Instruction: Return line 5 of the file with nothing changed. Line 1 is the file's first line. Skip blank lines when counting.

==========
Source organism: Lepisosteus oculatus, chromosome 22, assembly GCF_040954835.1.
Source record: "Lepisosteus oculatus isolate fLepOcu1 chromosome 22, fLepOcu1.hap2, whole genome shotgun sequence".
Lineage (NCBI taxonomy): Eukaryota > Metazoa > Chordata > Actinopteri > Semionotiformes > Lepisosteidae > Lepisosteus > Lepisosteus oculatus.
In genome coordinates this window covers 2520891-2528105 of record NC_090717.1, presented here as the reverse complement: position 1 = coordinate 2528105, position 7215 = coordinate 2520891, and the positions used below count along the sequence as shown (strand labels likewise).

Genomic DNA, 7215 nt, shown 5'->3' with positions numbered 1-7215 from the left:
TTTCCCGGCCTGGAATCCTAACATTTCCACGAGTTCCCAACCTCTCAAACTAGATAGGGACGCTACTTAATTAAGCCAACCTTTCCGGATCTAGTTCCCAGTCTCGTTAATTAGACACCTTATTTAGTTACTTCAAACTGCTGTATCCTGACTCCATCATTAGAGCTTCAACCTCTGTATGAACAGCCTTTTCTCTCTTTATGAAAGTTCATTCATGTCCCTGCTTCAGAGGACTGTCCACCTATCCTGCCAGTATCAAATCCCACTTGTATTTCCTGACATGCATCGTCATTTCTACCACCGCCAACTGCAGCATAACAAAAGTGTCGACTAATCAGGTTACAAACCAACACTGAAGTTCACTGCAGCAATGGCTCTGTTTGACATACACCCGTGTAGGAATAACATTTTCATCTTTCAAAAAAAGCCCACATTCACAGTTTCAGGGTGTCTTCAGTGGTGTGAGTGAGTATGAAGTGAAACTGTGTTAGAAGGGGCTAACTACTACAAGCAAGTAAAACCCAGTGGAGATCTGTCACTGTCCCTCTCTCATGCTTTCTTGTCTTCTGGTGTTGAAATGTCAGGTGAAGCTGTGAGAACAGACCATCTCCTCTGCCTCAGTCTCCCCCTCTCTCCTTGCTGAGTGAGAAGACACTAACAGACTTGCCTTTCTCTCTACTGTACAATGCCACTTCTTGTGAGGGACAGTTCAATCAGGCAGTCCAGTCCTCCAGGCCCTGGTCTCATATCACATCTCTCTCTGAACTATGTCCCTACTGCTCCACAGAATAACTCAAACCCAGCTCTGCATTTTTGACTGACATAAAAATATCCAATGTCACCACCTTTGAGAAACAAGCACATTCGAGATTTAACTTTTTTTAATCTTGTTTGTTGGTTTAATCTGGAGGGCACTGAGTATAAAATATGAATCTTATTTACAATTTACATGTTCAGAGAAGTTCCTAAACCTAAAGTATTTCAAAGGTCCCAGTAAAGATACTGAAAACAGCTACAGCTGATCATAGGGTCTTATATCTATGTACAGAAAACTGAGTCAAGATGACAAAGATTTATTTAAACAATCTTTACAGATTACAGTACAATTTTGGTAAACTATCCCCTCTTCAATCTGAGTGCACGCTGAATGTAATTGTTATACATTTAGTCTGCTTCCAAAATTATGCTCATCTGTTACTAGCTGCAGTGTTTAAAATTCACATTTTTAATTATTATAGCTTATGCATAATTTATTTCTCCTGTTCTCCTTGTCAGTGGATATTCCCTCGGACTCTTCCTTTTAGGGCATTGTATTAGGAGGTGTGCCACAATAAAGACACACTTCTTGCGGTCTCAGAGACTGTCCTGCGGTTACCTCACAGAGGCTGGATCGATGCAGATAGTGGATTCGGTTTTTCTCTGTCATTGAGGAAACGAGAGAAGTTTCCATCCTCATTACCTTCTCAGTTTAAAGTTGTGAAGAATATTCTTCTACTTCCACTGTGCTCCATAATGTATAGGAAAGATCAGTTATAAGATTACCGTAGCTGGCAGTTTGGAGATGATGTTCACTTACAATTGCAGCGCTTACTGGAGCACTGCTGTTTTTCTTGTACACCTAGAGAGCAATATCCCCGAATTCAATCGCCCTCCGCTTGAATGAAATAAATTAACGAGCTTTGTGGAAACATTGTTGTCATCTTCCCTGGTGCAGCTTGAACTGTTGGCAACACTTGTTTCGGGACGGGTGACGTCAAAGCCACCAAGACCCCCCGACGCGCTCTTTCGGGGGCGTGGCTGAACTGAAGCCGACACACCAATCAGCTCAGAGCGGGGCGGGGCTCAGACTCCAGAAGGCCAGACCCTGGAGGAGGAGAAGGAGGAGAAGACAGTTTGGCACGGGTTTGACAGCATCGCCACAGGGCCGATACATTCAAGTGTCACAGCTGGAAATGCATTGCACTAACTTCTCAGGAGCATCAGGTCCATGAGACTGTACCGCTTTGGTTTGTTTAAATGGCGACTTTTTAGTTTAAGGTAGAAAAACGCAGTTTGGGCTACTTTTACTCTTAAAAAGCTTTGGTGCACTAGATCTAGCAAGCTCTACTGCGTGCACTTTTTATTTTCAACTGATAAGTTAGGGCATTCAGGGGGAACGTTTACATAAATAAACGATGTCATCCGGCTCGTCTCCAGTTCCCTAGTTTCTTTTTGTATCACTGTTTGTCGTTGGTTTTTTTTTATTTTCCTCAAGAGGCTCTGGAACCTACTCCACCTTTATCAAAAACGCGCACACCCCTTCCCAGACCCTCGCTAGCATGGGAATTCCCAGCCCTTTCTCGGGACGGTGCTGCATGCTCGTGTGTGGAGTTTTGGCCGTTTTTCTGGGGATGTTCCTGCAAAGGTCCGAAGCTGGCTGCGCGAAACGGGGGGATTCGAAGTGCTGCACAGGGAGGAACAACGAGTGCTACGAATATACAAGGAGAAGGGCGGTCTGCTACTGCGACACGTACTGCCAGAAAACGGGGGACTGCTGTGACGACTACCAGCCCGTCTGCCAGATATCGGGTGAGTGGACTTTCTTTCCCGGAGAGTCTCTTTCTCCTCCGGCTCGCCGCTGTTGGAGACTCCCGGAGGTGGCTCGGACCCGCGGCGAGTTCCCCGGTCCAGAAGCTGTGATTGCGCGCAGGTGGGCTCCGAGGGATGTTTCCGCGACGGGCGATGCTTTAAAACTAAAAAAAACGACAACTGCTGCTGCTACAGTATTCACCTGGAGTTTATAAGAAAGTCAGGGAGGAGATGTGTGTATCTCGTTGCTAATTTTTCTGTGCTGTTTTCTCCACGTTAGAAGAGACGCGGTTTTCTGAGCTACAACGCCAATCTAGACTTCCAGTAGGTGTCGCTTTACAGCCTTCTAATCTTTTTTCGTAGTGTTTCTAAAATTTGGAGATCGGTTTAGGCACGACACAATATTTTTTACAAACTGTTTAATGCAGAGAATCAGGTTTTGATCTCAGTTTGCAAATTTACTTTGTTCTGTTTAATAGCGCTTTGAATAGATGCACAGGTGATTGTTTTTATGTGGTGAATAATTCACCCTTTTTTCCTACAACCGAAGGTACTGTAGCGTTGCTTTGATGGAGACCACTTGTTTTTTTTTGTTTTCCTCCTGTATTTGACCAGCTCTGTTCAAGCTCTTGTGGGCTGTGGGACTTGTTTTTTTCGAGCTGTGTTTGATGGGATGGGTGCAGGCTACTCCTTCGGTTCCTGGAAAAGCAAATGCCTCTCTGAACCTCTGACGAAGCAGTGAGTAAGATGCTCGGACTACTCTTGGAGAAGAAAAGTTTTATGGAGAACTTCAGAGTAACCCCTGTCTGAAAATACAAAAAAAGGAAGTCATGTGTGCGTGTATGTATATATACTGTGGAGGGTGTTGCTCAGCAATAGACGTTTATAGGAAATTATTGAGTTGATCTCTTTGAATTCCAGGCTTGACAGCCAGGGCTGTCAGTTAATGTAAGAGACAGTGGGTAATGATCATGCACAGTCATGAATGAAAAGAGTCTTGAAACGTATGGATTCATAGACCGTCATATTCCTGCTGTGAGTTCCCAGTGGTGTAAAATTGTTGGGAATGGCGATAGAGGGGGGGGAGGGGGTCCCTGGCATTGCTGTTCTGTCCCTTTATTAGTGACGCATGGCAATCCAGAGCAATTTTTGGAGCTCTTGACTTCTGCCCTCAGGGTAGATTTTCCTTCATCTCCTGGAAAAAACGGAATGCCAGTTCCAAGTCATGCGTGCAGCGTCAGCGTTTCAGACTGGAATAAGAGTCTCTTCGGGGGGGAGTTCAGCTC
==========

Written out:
Genomic DNA, 7215 nt, shown 5'->3' with positions numbered 1-7215 from the left: